Earlier in the summer I shared a list of books that were on my summer reading list and “Girls Like Us,” by Rachel Lloyd, was on the top of the stack. While not exactly light summer reading, it it was one of the most compelling books I have ever read.
The book is based on Rachel’s own experiences as a victim of commercial sexual exploitation. Her own story is mixed together with the stories of many other girls that she has come to know as the founder of an organization called GEMS, Girls Education and Mentoring Service, based in New York. Rachel will be an upcoming speaker at our Women Moving Millions Summit and I cannot wait to hear from her personally. She is a nationally recognized and acclaimed speaker and one of the foremost experts on the issue of child sex trafficking in the United States.
I have a twelve year old daughter and a fifteen year old son. While I was reaching this book I kept looking at Allie with the same eyes that just read about an 11 year old girl, a 13 year old girl, that was being bought and sold for sex over and over and over again. With the same eyes that I pour lovingly over my husband I read about the man who nearly beat Rachel to death while telling her how much he loved her and could not live without her. Tears would come pouring down my face, as they are now, reading about these girls who really had no options and then were treated like criminals. The world by and large had given up on these girls, but not Rachel.
I have always asked myself “how does this happen?” How do these girls end up in this situation? Rachel explains it like this. “These girls were already bruised and vulnerable from the adults in their lives when they met the adult men who would seize on their vulnerability like sharks smelling blood in the water. The same tactics would be used over and over again – kindness, violence, mindless, a bit more violence.” A study by UN Women estimated that 150 million GIRLS (under 18) suffered some form of sexual violence in 2002 along. As women,as mothers, as fathers, as brothers, as human beings the ending of violence against women, against our children, has got to end.
Rachel played a key role in the successful passage of New York State’s groundbreaking Safe Harbor Act for Sexually Exploited Youth, the first law in the country to end the prosecution of child victims of sex trafficking. The Showtime documentary Very Young Girls was based on her advocacy work and was also the bases of her memoir Girls Like Us. For a full list of her amazing accomplishments, awards and speaking engagements visit her bio on the GEMS website.
She founded GEMS in 1998, the only organization in New York State specifically designed to serve girls and young women who have experienced commercial sexual exploitation and domestic trafficking. She did so with virtually no resources but a heck of a lot of passion as she saw the need and said, I must meet it. At our summit we have asked her to talk about leadership, about seeing a huge need, a gap, rising to meet it and yet struggling to get the resources needed to make it happen.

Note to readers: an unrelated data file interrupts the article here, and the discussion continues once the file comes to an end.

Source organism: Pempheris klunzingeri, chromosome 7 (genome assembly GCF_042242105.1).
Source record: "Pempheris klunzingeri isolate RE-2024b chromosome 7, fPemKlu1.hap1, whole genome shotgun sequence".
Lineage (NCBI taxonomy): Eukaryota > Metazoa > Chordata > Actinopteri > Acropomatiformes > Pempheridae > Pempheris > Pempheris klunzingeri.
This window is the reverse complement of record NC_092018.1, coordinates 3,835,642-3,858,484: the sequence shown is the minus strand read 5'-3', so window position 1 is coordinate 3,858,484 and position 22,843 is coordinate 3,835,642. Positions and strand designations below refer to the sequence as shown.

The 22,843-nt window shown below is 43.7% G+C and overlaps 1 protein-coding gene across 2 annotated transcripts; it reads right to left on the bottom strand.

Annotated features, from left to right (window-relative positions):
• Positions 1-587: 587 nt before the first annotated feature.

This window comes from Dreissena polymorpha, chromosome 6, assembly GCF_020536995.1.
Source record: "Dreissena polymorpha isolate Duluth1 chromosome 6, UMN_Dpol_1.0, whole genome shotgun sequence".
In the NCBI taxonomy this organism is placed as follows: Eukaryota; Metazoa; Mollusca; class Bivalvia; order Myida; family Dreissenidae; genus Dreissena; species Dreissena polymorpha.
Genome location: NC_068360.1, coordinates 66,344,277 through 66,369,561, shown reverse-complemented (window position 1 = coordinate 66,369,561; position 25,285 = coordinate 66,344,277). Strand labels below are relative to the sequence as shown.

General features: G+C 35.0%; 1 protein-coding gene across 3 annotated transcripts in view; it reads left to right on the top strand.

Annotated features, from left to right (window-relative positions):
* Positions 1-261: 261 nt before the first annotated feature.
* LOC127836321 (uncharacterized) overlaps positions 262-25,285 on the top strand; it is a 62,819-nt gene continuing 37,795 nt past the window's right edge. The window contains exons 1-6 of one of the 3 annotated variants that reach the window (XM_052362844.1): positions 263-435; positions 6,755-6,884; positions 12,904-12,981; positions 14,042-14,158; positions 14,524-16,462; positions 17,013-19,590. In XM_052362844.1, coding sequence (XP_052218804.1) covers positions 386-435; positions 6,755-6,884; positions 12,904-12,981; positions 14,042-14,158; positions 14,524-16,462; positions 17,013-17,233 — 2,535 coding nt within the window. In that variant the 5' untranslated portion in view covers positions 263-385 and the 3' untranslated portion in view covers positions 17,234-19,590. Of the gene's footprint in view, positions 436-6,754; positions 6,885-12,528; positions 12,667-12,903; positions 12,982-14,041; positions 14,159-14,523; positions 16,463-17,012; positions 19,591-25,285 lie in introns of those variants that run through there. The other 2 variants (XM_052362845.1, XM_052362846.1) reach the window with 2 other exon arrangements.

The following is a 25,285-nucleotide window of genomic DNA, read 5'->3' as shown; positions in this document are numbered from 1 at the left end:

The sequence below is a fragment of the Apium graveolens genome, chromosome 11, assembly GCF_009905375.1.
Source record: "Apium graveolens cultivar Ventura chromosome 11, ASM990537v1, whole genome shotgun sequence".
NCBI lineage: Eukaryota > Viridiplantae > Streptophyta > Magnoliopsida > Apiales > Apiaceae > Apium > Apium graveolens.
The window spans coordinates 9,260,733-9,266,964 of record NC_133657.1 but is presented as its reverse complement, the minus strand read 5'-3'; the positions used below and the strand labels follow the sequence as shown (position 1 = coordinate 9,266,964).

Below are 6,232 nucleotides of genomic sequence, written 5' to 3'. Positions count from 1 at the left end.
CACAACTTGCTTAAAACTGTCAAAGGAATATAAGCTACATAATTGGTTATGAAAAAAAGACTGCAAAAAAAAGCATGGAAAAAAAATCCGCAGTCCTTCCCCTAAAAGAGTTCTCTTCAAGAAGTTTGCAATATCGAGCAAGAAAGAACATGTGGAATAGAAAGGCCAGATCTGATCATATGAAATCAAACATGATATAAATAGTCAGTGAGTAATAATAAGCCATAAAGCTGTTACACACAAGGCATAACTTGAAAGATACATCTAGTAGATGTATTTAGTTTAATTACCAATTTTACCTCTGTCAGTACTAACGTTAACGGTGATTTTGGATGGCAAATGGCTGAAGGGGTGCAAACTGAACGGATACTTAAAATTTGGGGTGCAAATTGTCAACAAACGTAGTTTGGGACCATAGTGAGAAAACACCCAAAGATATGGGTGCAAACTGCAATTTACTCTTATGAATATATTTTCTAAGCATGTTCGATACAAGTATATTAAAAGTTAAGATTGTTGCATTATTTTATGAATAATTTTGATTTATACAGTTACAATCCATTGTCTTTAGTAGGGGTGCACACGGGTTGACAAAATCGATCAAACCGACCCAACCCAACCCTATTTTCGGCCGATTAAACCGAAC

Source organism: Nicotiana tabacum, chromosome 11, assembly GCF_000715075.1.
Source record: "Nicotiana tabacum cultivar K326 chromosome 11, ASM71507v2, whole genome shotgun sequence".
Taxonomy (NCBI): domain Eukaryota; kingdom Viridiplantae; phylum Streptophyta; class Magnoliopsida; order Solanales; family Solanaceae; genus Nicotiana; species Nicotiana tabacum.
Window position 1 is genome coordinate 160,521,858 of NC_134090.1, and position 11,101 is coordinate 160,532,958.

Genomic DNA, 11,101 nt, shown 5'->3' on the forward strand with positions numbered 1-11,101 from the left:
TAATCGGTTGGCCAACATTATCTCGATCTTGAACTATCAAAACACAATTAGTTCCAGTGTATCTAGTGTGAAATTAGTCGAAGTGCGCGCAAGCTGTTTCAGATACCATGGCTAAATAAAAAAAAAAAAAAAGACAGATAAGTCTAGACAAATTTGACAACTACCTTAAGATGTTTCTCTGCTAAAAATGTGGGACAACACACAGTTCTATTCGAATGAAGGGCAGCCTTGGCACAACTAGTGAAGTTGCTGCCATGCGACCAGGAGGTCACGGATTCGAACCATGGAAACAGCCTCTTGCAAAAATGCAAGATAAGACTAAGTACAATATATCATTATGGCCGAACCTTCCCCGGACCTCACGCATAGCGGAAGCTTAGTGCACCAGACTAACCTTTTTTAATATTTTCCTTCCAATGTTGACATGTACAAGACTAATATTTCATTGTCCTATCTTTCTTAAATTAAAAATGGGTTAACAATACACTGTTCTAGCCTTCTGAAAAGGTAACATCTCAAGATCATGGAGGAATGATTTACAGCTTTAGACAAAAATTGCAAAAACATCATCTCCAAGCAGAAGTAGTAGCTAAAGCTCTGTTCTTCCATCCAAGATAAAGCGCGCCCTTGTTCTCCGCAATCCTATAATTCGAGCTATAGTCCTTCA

I am often confused by the language used when referring to girls ( under 18 ) that are in the sex business so I thought including the definitions here would be useful. According to Rachel..
“Identifying any child or youth, girls, boys, or transgendered youth under the age of eighteen in the commercial sex industry as commercially sexually exploited is critical in ensuring that all children and youth who are bought for commercial sex acts are recognized as exploited, even if their experiences don’t fall under the definition of trafficking. A sixteen-year-old who trades sex for shelter, or a seventeen-year-old girl who works in a strip club, is commercially sexually exploited; those under the control of a third-party exploiter, i.e., a pimp, are victims of domestic trafficking” (p.217-218).
Commercial sexual exploitation is defined by the International Labor Organization as, “the exploitation by an adult with respect to a child or an adolescent – female or male – under 18 years old; accompanied by a payment in money or in kind to the child or adolescent (male or female) or to one or more third parties.” If the child or adolescent is not under the direct control of a third party or ‘pimp’, they are still being sexually exploited but not necessarily a victim of domestic trafficking although they are trading sex against their own will. Rachel goes on to say, “In 2000, the Trafficking Victims Protection Act defined sex trafficking as ‘the recruitment, harboring, transportation, provision, or obtaining of a person for the purpose of a commercial sex act where such an act is induced by force, fraud, or coercion, or in which the person induced to perform such an act has not attained eighteen years of age.’ Under federal law, there was no need to prove force, fraud, or coercion if the victim was under the age of eighteen” (p. 217).
In my next blog entry I am going to highlight the work of two women in the Women Moving MIllions community whose passion and resources are working to make a difference in the lives of our counties sexually exploited children – Ambassador Swanee Hunt and Kayrita Anderson.
Though this book will likely upset you as much as it upset me it it ultimately a book about hope. It is a book about never giving up and knowing that every life has a purpose. Thank you Rachel for being an incredibly brave women and for sharing your story with us. Henry Goddard said “the destiny of the world is determined less by the battles that are lost and won than by the stories it loves and believes in.” Rachel I believe in your story and it has served as a further call to action in the work I do every day to bring more funding to women led organizations serving women and girls. Thank you.